Tuesday, August 4, 2009

The knight stuff

PhotobucketYou don't have to bow to me, but I am now a son-in-law of a knight.

My father-in-law Peter Siddell is, it's fair to say, one of New Zealand's most acclaimed living painters, and a while back he was given New Zealand's highest accolade from our Honours System for it. But now he gets another bell to add -- NZ has recently reinstated knighthoods and dameships (dameries? dameness?) after a 10-year hiatus when they were replaced by the equally honorable but perhaps less cool-sounding Distinguished Companion of New Zealand Order of Merit. So instead of being a DCNZM, he will become "Sir" Peter -- a little spiffier, I think. There will be a special ceremony down in Wellington later this month for the 70 or so New Zealanders being named Sirs and Dames.

There's been an ongoing debate as to whether or not knighthoods are somewhat outmoded in modern New Zealand. Former Prime Minister Helen Clark abolished them back in 2000 before the new Prime Minister John Key brought them back. It's a valid question as to whether calling folks "Sir" is really appropriate in the year 2009, or a rather outmoded reminder of class elitism. New Zealand has come a long way from the "mother country" and while the Queen is still our head of state, monarchism is definitely on the wane. Few imagine we or Australia will still be part of the British empire in another 50 years. Knighthoods are admittedly a link to the past and do put some off; kiwi actor Sam Neill turned it down, saying it was "too grand by far."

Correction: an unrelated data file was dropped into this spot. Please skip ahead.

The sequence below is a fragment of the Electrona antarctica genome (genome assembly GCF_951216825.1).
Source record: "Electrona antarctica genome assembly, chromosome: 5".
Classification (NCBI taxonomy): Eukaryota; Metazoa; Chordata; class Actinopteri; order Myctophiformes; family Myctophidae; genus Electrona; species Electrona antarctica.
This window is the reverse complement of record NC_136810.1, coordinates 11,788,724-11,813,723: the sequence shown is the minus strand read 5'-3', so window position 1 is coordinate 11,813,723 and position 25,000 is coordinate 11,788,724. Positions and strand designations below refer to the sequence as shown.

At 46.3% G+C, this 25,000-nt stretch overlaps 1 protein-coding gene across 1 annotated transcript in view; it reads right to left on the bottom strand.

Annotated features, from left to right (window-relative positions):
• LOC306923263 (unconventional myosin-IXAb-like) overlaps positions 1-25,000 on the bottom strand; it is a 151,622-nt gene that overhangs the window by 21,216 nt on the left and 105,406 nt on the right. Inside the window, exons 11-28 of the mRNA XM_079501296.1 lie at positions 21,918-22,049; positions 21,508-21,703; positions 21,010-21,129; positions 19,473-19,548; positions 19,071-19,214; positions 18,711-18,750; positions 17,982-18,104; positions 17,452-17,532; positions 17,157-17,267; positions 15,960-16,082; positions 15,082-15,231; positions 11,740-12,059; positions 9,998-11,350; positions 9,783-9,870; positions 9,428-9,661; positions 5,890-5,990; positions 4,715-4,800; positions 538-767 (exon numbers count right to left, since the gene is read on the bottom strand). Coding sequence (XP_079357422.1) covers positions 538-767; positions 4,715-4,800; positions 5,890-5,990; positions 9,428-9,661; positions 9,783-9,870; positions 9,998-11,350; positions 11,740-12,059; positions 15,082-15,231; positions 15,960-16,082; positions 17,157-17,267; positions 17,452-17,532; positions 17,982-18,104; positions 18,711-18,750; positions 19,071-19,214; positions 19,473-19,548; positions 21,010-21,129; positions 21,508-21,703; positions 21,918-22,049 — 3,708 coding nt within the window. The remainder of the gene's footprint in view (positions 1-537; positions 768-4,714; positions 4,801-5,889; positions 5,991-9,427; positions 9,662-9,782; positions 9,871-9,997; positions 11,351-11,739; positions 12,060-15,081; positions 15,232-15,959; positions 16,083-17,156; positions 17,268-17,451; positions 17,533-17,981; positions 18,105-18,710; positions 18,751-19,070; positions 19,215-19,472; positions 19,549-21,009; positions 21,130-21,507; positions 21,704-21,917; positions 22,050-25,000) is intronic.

But speaking personally, for our family, it's been very rewarding to have Sir Peter honoured with a knighthood at this time -- as I've been blogging about sporadically the past year, my father-in-law was diagnosed with terminal brain cancer last year. He has been doing very well with treatment and is hanging in there, but a knighthood is a very nice boost for all of us right now. It may not mean one gets to order about the serfs or anything but it's just a kind of cool recognition to have. There's certainly a bit of a global cachet to saying "Sir" that doesn't come with "DCNZM" at the end of your name. In the end, I have to guess my opinion on to knight or not knight is, what does it hurt?

Being a knight in 2009 isn't much like it was in the old days; nobody gets a horse or a castle anymore and the sword is only ceremonial - but, whatever you want to call it, the notion of people being honoured for their service to the country is a good one, whether it be in art or law or Maori culture or sport. After all, the US has its own Presidential Medals of Freedom.

Apparently, though, according to the byzantine code that governs the use of titles and their honorifics, as the son-in-law of a knight I still cannot call myself Lord Nik, or even Squire Nik. I feel this should be changed.

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